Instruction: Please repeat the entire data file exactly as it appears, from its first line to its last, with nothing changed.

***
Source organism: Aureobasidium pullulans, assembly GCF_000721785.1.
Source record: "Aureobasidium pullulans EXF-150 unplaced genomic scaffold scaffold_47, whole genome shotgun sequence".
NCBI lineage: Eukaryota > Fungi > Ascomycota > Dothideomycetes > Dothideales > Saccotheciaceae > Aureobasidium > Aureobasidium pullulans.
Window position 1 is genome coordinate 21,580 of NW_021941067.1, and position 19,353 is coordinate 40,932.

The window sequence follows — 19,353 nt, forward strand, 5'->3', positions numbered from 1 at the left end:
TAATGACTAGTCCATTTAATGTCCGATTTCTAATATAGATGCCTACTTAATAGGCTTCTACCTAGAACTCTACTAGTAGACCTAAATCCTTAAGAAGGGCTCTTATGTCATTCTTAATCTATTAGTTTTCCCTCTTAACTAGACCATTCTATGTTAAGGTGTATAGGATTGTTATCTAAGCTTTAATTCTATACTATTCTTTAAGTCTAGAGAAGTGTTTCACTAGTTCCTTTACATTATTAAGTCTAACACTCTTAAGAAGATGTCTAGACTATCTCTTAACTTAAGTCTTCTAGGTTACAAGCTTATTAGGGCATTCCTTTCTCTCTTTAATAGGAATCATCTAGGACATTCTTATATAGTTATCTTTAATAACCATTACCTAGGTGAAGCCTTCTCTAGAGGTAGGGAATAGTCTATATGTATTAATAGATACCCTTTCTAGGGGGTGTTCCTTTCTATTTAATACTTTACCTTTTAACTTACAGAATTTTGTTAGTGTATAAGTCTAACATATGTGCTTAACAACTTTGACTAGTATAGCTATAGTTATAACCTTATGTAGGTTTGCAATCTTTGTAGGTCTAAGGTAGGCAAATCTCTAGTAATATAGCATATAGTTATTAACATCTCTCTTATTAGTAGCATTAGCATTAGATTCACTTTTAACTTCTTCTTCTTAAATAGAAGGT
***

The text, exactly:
Source organism: Aureobasidium pullulans, assembly GCF_000721785.1.
Source record: "Aureobasidium pullulans EXF-150 unplaced genomic scaffold scaffold_47, whole genome shotgun sequence".
NCBI lineage: Eukaryota > Fungi > Ascomycota > Dothideomycetes > Dothideales > Saccotheciaceae > Aureobasidium > Aureobasidium pullulans.
Window position 1 is genome coordinate 21,580 of NW_021941067.1, and position 19,353 is coordinate 40,932.

The window sequence follows — 19,353 nt, forward strand, 5'->3', positions numbered from 1 at the left end:
TAATGACTAGTCCATTTAATGTCCGATTTCTAATATAGATGCCTACTTAATAGGCTTCTACCTAGAACTCTACTAGTAGACCTAAATCCTTAAGAAGGGCTCTTATGTCATTCTTAATCTATTAGTTTTCCCTCTTAACTAGACCATTCTATGTTAAGGTGTATAGGATTGTTATCTAAGCTTTAATTCTATACTATTCTTTAAGTCTAGAGAAGTGTTTCACTAGTTCCTTTACATTATTAAGTCTAACACTCTTAAGAAGATGTCTAGACTATCTCTTAACTTAAGTCTTCTAGGTTACAAGCTTATTAGGGCATTCCTTTCTCTCTTTAATAGGAATCATCTAGGACATTCTTATATAGTTATCTTTAATAACCATTACCTAGGTGAAGCCTTCTCTAGAGGTAGGGAATAGTCTATATGTATTAATAGATACCCTTTCTAGGGGGTGTTCCTTTCTATTTAATACTTTACCTTTTAACTTACAGAATTTTGTTAGTGTATAAGTCTAACATATGTGCTTAACAACTTTGACTAGTATAGCTATAGTTATAACCTTATGTAGGTTTGCAATCTTTGTAGGTCTAAGGTAGGCAAATCTCTAGTAATATAGCATATAGTTATTAACATCTCTCTTATTAGTAGCATTAGCATTAGATTCACTTTTAACTTCTTCTTCTTAAATAGAAGGT